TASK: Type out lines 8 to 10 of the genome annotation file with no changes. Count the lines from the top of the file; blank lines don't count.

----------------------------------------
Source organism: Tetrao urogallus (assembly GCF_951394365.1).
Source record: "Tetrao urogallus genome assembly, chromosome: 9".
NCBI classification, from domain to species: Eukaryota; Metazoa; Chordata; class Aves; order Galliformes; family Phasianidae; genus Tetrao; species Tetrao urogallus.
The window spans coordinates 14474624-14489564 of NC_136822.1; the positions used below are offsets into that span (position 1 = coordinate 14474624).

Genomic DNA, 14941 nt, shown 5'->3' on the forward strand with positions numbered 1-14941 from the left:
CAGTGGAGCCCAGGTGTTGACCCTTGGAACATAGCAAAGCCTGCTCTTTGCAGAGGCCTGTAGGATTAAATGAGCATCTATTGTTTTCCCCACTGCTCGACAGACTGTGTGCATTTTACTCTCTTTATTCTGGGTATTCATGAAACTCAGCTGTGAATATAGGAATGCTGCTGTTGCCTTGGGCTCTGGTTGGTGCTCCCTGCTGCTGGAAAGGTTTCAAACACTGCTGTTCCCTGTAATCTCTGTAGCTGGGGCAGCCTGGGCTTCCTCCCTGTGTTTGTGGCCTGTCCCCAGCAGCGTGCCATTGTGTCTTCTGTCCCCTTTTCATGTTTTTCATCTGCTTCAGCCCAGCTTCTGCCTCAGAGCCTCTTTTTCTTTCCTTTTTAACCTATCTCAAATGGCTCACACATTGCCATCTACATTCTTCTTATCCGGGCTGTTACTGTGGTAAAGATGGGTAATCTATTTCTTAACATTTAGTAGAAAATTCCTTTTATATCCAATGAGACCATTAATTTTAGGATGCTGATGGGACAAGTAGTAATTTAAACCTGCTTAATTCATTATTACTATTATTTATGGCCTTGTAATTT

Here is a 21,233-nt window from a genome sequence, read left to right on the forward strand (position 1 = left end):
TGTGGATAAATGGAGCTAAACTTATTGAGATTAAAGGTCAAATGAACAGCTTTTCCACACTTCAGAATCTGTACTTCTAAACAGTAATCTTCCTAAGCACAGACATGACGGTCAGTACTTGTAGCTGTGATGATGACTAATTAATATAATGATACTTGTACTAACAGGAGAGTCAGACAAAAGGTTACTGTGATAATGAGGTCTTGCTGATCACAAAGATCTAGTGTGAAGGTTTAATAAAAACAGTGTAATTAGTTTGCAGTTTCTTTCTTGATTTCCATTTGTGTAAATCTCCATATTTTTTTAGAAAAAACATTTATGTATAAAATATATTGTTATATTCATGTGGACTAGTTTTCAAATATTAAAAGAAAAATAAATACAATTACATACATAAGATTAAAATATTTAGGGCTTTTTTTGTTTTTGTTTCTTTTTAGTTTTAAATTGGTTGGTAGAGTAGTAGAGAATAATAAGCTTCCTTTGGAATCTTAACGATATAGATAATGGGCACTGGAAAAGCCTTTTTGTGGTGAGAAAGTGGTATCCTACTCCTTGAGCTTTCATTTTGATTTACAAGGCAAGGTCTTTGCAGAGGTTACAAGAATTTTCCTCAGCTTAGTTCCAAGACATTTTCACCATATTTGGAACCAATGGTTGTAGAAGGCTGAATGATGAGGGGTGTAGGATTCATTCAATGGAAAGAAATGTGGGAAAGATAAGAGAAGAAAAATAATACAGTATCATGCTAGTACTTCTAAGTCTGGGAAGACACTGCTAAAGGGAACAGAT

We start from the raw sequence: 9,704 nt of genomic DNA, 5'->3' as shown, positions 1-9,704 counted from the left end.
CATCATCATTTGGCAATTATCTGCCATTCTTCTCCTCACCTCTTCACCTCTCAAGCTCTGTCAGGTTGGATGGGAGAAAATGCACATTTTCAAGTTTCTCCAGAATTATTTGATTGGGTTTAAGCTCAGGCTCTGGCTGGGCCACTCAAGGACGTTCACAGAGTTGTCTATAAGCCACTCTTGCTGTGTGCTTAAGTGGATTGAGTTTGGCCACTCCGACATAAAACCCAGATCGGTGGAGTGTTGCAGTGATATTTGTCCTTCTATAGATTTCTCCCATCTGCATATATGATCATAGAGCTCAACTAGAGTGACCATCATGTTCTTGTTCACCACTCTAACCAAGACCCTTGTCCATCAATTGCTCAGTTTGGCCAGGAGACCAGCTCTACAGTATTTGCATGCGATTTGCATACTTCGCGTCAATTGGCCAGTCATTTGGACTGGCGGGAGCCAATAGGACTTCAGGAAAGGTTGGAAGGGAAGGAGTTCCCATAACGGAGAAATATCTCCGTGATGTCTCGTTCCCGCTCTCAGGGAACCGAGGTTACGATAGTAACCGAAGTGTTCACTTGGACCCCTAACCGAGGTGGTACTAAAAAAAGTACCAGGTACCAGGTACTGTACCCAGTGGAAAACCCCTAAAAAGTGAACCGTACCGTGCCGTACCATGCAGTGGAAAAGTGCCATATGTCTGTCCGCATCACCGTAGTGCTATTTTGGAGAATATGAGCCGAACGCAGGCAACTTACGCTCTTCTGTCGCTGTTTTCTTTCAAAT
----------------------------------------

TGTGGATAAATGGAGCTAAACTTATTGAGATTAAAGGTCAAATGAACAGCTTTTCCACACTTCAGAATCTGTACTTCTAAACAGTAATCTTCCTAAGCACAGACATGACGGTCAGTACTTGTAGCTGTGATGATGACTAATTAATATAATGATACTTGTACTAACAGGAGAGTCAGACAAAAGGTTACTGTGATAATGAGGTCTTGCTGATCACAAAGATCTAGTGTGAAGGTTTAATAAAAACAGTGTAATTAGTTTGCAGTTTCTTTCTTGATTTCCATTTGTGTAAATCTCCATATTTTTTTAGAAAAAACATTTATGTATAAAATATATTGTTATATTCATGTGGACTAGTTTTCAAATATTAAAAGAAAAATAAATACAATTACATACATAAGATTAAAATATTTAGGGCTTTTTTTGTTTTTGTTTCTTTTTAGTTTTAAATTGGTTGGTAGAGTAGTAGAGAATAATAAGCTTCCTTTGGAATCTTAACGATATAGATAATGGGCACTGGAAAAGCCTTTTTGTGGTGAGAAAGTGGTATCCTACTCCTTGAGCTTTCATTTTGATTTACAAGGCAAGGTCTTTGCAGAGGTTACAAGAATTTTCCTCAGCTTAGTTCCAAGACATTTTCACCATATTTGGAACCAATGGTTGTAGAAGGCTGAATGATGAGGGGTGTAGGATTCATTCAATGGAAAGAAATGTGGGAAAGATAAGAGAAGAAAAATAATACAGTATCATGCTAGTACTTCTAAGTCTGGGAAGACACTGCTAAAGGGAACAGAT

We start from the raw sequence: 9,704 nt of genomic DNA, 5'->3' as shown, positions 1-9,704 counted from the left end.
CATCATCATTTGGCAATTATCTGCCATTCTTCTCCTCACCTCTTCACCTCTCAAGCTCTGTCAGGTTGGATGGGAGAAAATGCACATTTTCAAGTTTCTCCAGAATTATTTGATTGGGTTTAAGCTCAGGCTCTGGCTGGGCCACTCAAGGACGTTCACAGAGTTGTCTATAAGCCACTCTTGCTGTGTGCTTAAGTGGATTGAGTTTGGCCACTCCGACATAAAACCCAGATCGGTGGAGTGTTGCAGTGATATTTGTCCTTCTATAGATTTCTCCCATCTGCATATATGATCATAGAGCTCAACTAGAGTGACCATCATGTTCTTGTTCACCACTCTAACCAAGACCCTTGTCCATCAATTGCTCAGTTTGGCCAGGAGACCAGCTCTACAGTATTTGCATGCGATTTGCATACTTCGCGTCAATTGGCCAGTCATTTGGACTGGCGGGAGCCAATAGGACTTCAGGAAAGGTTGGAAGGGAAGGAGTTCCCATAACGGAGAAATATCTCCGTGATGTCTCGTTCCCGCTCTCAGGGAACCGAGGTTACGATAGTAACCGAAGTGTTCACTTGGACCCCTAACCGAGGTGGTACTAAAAAAAGTACCAGGTACCAGGTACTGTACCCAGTGGAAAACCCCTAAAAAGTGAACCGTACCGTGCCGTACCATGCAGTGGAAAAGTGCCATATGTCTGTCCGCATCACCGTAGTGCTATTTTGGAGAATATGAGCCGAACGCAGGCAACTTACGCTCTTCTGTCGCTGTTTTCTTTCAAAT